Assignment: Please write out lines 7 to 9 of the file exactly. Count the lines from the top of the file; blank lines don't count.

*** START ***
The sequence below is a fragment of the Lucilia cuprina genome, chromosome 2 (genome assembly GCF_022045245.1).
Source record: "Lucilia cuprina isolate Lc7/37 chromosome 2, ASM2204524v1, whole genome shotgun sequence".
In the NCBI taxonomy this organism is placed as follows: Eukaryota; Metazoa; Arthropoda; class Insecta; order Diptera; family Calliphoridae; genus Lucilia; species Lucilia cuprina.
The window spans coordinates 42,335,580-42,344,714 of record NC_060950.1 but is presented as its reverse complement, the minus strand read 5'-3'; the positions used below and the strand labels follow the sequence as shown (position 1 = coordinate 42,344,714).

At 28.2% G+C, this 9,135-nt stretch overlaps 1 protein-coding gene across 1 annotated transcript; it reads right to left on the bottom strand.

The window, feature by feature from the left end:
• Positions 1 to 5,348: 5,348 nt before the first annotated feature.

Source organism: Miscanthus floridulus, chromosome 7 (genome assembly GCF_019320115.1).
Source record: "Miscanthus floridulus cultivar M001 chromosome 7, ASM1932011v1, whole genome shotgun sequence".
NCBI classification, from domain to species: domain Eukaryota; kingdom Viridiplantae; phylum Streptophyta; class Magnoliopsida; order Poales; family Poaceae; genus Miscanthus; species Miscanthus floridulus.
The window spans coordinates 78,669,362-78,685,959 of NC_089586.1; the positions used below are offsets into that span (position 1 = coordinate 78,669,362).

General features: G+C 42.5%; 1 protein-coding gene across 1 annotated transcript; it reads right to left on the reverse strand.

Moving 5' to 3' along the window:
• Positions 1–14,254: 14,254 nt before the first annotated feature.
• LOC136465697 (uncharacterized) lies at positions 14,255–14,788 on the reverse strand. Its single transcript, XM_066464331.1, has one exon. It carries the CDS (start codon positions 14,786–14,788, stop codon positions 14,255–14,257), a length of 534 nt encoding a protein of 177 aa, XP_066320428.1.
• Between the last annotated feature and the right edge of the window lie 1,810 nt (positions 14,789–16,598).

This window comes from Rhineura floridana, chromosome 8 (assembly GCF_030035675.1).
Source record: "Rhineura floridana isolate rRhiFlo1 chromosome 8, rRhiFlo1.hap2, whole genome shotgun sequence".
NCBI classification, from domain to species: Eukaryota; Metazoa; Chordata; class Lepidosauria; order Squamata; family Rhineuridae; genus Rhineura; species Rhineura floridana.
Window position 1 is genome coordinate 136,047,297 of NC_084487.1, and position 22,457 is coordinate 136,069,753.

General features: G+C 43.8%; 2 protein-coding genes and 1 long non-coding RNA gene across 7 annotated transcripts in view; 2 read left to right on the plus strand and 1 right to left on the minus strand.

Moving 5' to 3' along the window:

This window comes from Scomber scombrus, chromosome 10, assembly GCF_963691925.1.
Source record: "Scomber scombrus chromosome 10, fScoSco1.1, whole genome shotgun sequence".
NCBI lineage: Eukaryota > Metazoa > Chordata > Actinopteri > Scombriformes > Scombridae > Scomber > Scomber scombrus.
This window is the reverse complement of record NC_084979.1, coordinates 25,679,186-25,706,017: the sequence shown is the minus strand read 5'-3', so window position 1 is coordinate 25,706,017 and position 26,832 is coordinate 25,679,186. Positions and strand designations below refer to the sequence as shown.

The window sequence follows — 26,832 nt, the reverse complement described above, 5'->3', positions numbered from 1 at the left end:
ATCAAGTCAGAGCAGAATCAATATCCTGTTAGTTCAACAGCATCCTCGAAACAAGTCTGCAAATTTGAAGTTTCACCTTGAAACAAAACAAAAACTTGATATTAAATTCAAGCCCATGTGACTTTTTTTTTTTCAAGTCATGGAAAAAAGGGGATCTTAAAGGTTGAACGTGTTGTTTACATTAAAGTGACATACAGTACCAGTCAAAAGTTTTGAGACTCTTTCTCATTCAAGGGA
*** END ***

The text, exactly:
• Positions 1 to 5,348: 5,348 nt before the first annotated feature.

Source organism: Miscanthus floridulus, chromosome 7 (genome assembly GCF_019320115.1).
Source record: "Miscanthus floridulus cultivar M001 chromosome 7, ASM1932011v1, whole genome shotgun sequence".